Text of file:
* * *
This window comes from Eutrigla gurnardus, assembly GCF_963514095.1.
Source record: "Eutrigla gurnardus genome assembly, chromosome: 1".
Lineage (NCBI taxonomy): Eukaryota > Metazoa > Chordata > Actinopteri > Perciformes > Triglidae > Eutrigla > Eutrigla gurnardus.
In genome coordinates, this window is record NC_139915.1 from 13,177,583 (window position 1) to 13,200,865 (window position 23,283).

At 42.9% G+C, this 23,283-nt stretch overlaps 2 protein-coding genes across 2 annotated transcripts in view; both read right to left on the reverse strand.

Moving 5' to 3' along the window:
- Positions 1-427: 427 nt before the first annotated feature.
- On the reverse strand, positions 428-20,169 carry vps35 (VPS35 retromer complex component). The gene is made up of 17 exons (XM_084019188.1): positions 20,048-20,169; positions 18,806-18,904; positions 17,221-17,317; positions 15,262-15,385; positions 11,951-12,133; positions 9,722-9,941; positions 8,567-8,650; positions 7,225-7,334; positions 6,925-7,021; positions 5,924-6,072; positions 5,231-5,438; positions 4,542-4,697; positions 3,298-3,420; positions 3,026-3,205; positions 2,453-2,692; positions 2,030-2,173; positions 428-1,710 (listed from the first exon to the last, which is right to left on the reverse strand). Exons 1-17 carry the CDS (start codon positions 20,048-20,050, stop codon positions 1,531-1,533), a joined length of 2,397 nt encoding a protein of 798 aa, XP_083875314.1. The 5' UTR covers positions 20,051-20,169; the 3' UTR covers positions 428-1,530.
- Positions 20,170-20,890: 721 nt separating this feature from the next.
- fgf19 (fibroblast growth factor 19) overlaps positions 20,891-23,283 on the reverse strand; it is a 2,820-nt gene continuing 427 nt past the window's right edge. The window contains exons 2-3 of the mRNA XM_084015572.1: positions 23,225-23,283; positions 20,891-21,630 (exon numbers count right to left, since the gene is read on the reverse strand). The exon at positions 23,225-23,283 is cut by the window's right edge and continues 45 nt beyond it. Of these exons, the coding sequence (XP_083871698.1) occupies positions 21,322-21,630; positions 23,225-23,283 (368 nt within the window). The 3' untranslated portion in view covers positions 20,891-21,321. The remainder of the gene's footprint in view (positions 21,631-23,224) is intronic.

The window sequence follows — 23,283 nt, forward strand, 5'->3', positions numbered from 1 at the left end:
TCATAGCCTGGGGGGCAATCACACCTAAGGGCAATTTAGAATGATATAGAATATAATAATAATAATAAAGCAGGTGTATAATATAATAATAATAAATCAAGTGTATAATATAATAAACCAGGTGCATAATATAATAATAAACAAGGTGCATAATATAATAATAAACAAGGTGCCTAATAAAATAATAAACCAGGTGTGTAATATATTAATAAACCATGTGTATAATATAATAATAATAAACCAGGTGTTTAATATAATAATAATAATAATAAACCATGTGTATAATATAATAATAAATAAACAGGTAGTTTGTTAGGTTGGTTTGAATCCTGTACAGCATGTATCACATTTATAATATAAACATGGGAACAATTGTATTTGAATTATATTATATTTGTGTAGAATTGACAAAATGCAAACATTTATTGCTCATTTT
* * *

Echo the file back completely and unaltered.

This window comes from Eutrigla gurnardus, assembly GCF_963514095.1.
Source record: "Eutrigla gurnardus genome assembly, chromosome: 1".
Lineage (NCBI taxonomy): Eukaryota > Metazoa > Chordata > Actinopteri > Perciformes > Triglidae > Eutrigla > Eutrigla gurnardus.
In genome coordinates, this window is record NC_139915.1 from 13,177,583 (window position 1) to 13,200,865 (window position 23,283).

At 42.9% G+C, this 23,283-nt stretch overlaps 2 protein-coding genes across 2 annotated transcripts in view; both read right to left on the reverse strand.

Moving 5' to 3' along the window:
- Positions 1-427: 427 nt before the first annotated feature.
- On the reverse strand, positions 428-20,169 carry vps35 (VPS35 retromer complex component). The gene is made up of 17 exons (XM_084019188.1): positions 20,048-20,169; positions 18,806-18,904; positions 17,221-17,317; positions 15,262-15,385; positions 11,951-12,133; positions 9,722-9,941; positions 8,567-8,650; positions 7,225-7,334; positions 6,925-7,021; positions 5,924-6,072; positions 5,231-5,438; positions 4,542-4,697; positions 3,298-3,420; positions 3,026-3,205; positions 2,453-2,692; positions 2,030-2,173; positions 428-1,710 (listed from the first exon to the last, which is right to left on the reverse strand). Exons 1-17 carry the CDS (start codon positions 20,048-20,050, stop codon positions 1,531-1,533), a joined length of 2,397 nt encoding a protein of 798 aa, XP_083875314.1. The 5' UTR covers positions 20,051-20,169; the 3' UTR covers positions 428-1,530.
- Positions 20,170-20,890: 721 nt separating this feature from the next.
- fgf19 (fibroblast growth factor 19) overlaps positions 20,891-23,283 on the reverse strand; it is a 2,820-nt gene continuing 427 nt past the window's right edge. The window contains exons 2-3 of the mRNA XM_084015572.1: positions 23,225-23,283; positions 20,891-21,630 (exon numbers count right to left, since the gene is read on the reverse strand). The exon at positions 23,225-23,283 is cut by the window's right edge and continues 45 nt beyond it. Of these exons, the coding sequence (XP_083871698.1) occupies positions 21,322-21,630; positions 23,225-23,283 (368 nt within the window). The 3' untranslated portion in view covers positions 20,891-21,321. The remainder of the gene's footprint in view (positions 21,631-23,224) is intronic.

The window sequence follows — 23,283 nt, forward strand, 5'->3', positions numbered from 1 at the left end:
TCATAGCCTGGGGGGCAATCACACCTAAGGGCAATTTAGAATGATATAGAATATAATAATAATAATAAAGCAGGTGTATAATATAATAATAATAAATCAAGTGTATAATATAATAAACCAGGTGCATAATATAATAATAAACAAGGTGCATAATATAATAATAAACAAGGTGCCTAATAAAATAATAAACCAGGTGTGTAATATATTAATAAACCATGTGTATAATATAATAATAATAAACCAGGTGTTTAATATAATAATAATAATAATAAACCATGTGTATAATATAATAATAAATAAACAGGTAGTTTGTTAGGTTGGTTTGAATCCTGTACAGCATGTATCACATTTATAATATAAACATGGGAACAATTGTATTTGAATTATATTATATTTGTGTAGAATTGACAAAATGCAAACATTTATTGCTCATTTT